Emergency Blood Recipient Dan Jensen's Long Climb Back to the Pitching Mound Inspires His Former Team during Visit to Dayton CBC
When the Cincinnati Reds called to tell Dan Jensen they were drafting him to play professional baseball he called it "a dream come true." That's not a phrase he uses lightly. After all, he grew up in Centerville and the Reds were his dream team. But Dan also remembers waking from his dreams to a living nightmare, unable to speak, choking on his own blood, and trying to call for help.
The journey from that night to a promising career as a pro athlete is so improbable Dan honors it as a special gift. You can see his mission in the Youtube video he made, imploring his former teammates at Sinclair Community College to donate blood, the gift that saved his life. It was again his mission on a recent visit home when he took time out to accompany the Sinclair baseball team to the downtown Dayton Community Blood Center (CBC) to give a pep talk, and to donate.
Coming out of Centerville High School in 2007 Dan had only one strong offer to play college baseball, and that was from first-year Sinclair Coach Steve Dintaman. That was the beginning of a friendship that has grown beyond baseball.
Right after graduation Dan went into the hospital for a routine tonsillectomy. He was 17, older than the average age for the procedure but not unusual. The surgery was not routine. His carotid artery was nicked during the procedure. It seemed to be healing, but days later when the scabs fell off and the artery expanded it began to bleed.
That led to Dan's first emergency surgery, a procedure to block the damage artery on his left side. Dan was told that he lost 65 percent of his blood volume during the ordeal. He finally returned home, grateful to have survived a major threat to his life. It worked for only four days. The block became dislodged and he started bleeding again.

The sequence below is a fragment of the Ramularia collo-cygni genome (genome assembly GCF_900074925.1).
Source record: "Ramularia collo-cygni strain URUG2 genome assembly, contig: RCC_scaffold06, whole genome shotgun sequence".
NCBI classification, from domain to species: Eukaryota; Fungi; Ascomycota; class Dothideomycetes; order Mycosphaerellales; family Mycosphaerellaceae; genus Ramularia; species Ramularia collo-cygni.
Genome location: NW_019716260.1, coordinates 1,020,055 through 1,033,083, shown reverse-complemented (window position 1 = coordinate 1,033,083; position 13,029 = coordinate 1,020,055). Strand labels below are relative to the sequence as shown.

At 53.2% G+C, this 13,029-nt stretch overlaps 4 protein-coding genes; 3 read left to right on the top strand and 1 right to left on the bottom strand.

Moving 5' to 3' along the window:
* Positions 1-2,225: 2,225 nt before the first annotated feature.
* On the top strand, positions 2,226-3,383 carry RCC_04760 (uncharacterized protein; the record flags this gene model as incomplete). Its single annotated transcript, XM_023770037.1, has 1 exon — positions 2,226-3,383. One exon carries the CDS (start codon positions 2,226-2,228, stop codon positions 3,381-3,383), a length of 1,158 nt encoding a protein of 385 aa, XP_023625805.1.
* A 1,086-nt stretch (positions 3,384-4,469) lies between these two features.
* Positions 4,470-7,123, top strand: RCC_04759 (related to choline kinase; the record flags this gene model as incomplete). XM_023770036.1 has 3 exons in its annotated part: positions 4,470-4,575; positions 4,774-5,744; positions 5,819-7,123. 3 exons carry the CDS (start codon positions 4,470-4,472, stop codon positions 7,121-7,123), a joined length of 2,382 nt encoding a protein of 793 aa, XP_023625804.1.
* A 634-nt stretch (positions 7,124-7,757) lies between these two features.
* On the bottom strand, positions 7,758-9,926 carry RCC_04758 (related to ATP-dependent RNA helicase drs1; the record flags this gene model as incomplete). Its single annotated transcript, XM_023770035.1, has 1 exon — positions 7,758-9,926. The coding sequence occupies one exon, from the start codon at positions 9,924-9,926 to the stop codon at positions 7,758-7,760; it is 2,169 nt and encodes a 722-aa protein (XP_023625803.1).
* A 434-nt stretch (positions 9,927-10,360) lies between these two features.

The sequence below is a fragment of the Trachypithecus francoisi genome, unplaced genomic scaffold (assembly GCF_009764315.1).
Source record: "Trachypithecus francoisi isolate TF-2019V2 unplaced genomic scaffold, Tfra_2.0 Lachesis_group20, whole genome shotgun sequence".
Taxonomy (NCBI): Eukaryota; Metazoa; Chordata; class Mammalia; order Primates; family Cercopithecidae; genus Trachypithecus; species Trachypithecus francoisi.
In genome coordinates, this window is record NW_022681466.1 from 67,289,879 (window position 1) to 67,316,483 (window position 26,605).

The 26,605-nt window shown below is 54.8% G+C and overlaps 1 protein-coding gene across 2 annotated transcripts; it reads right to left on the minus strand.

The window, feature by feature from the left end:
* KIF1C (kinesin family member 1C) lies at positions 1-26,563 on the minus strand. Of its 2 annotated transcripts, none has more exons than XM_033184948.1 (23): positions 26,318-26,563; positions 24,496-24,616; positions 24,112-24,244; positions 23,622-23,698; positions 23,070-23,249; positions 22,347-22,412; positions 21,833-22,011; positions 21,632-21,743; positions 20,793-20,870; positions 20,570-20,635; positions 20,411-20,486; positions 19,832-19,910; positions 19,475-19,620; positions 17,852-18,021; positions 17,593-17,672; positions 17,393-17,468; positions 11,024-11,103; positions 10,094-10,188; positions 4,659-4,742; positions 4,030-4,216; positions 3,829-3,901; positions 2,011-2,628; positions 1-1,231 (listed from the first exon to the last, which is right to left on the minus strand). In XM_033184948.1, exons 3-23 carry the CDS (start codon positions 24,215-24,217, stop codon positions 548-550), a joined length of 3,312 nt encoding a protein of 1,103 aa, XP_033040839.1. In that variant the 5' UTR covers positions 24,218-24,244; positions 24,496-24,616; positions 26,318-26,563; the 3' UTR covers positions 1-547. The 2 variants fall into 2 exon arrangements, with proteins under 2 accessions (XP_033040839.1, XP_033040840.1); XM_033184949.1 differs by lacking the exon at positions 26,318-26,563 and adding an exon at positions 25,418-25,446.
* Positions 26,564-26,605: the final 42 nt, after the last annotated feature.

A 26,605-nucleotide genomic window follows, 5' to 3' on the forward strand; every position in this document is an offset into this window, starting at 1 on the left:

"I thought, wow, after that first time, I was pretty lucky," recalled Dan. "Then it happened again. I was sleeping downstairs when it happened. I couldn't yell – blood was filling up my mouth. All I could think of to do was hit my phone – send – send – send – to my dad."
His parents were asleep upstairs in their bedroom. Dan says it was between 3 and 4 a.m. His life depended on his dad hearing that cell phone ring.
"My dad had the phone next to him," says Dan. "He owns a car wash, things happen and he gets calls at night, so he's used to it. The call woke him up and he got me to the hospital. If he hadn't woken up I would have died."
This time the surgery – and the loss of blood – was more extreme. Dan says the hospital replaced 75 percent of his blood volume. He learned later than the surgeons had used a silk ribbon to permanently tie-off his left carotid artery. He was told his body would adapt to having only one functioning artery, with his right carotid growing larger to handle the blood flow of two.
When he speaks of that night the only visual reminder is the long, eight-inch scar etched down the left side of his neck. He has come a long way from that weakened 17 year old boy in intensive care who twice stood on death's doorstep. But if Dan had learned anything from baseball it was this: it takes three strikes to get a batter out, and his best pitch was yet to come.
"I went from 225 pounds down to 165 after I got out of ICU," Dan remembers. "I needed a stool to take a shower. I couldn't stand for that long."
But his coach Steve Dintaman wasn't giving up on him. He was inspired to help Dan and to help others in need of blood donations.
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